Thanks for trying to offer what you see as an empowering perspective, Karel! If it makes you feel any better, first of all, there’s no self-pity here. The experience was formative (as the essay makes clear), and I’m thankful for the perspectives that it awakened me to, even if the learning curve was hard.
“if you didn’t like the place”— Things weren’t that simple. There’s a lot I LOVED about Ecuador. While quite a few people had experiences like mine there, many people also adore the country and have a purely fantastic time there. It’s one of the most beautiful places I’ve ever seen, and I found many aspects of the culture fascinating.
“why did you not just leave?”—A hard truth: some people are stuck in shitty circumstances — from jobs, to relationships, to dangerous living situations — due to socioeconomic disadvantage. I’m from a blue-collar family in a blue-collar place. Scholarships were the only way I could afford college, and I was on four of them. Dropping out of that semester to go home could’ve jeopardized my scholarships and, thus, my ability to get a degree. I also couldn’t afford to “waste” a semester of tuition and thus drag my college time out beyond 4 years. Similarly, as a foreign-language major, study abroad was more or less essential, and I feared that if I threw in the towel and went home, I’d be unable to get references to study abroad again, because those gatekeepers might look at me as “the student who couldn’t handle study abroad.” So, by staying in Ecuador, I was essentially making a sacrifice (of comfort) for the sake of securing my future opportunities, as a person of limited means.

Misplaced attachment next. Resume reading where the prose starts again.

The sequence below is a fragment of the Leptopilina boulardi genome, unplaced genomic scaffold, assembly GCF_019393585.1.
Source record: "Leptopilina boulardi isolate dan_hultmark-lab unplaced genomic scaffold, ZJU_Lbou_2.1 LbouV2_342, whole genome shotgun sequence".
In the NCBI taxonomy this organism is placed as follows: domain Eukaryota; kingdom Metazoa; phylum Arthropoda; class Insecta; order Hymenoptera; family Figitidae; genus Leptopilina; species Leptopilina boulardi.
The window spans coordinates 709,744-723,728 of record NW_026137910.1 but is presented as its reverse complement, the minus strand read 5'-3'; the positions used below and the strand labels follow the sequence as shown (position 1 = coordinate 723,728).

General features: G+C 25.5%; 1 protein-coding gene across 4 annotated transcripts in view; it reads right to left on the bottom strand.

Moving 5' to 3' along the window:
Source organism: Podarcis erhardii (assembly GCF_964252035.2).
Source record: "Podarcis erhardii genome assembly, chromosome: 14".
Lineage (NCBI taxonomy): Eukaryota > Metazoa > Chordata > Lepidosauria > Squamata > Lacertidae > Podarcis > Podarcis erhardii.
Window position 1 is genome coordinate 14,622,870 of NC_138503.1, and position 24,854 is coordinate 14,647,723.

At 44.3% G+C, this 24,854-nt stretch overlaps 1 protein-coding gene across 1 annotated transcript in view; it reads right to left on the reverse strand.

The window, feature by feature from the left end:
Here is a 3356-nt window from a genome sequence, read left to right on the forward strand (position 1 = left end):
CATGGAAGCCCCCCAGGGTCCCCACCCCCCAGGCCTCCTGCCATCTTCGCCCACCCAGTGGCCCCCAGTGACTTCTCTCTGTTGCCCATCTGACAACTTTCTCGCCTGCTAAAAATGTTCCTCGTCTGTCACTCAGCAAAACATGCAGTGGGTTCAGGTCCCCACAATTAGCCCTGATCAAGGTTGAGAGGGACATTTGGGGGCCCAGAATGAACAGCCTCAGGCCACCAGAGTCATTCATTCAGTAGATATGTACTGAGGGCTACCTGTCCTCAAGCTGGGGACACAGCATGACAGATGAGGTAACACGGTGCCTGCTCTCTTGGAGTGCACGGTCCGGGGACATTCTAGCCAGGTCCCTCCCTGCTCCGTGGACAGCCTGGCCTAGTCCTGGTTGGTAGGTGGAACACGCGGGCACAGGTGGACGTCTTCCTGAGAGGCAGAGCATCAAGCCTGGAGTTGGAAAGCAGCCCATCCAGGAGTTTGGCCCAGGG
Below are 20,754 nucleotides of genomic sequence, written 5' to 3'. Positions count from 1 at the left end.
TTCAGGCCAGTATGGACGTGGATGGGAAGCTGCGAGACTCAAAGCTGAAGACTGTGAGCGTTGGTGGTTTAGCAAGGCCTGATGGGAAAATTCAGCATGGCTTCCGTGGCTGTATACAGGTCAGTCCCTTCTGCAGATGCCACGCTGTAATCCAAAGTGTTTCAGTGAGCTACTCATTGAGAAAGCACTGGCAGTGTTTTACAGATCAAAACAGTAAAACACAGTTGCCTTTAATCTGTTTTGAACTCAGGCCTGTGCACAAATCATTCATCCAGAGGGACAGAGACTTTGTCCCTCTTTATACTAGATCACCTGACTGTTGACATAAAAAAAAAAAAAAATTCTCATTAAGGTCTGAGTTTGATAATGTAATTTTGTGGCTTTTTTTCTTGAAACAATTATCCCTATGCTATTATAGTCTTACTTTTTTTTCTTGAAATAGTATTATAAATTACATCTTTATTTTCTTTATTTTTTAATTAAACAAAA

Hope that all of this helps to clarify your concerns and helps you to see experiences like these from a more empathic angle. And thank you so much for having taken the time to read and think about my story!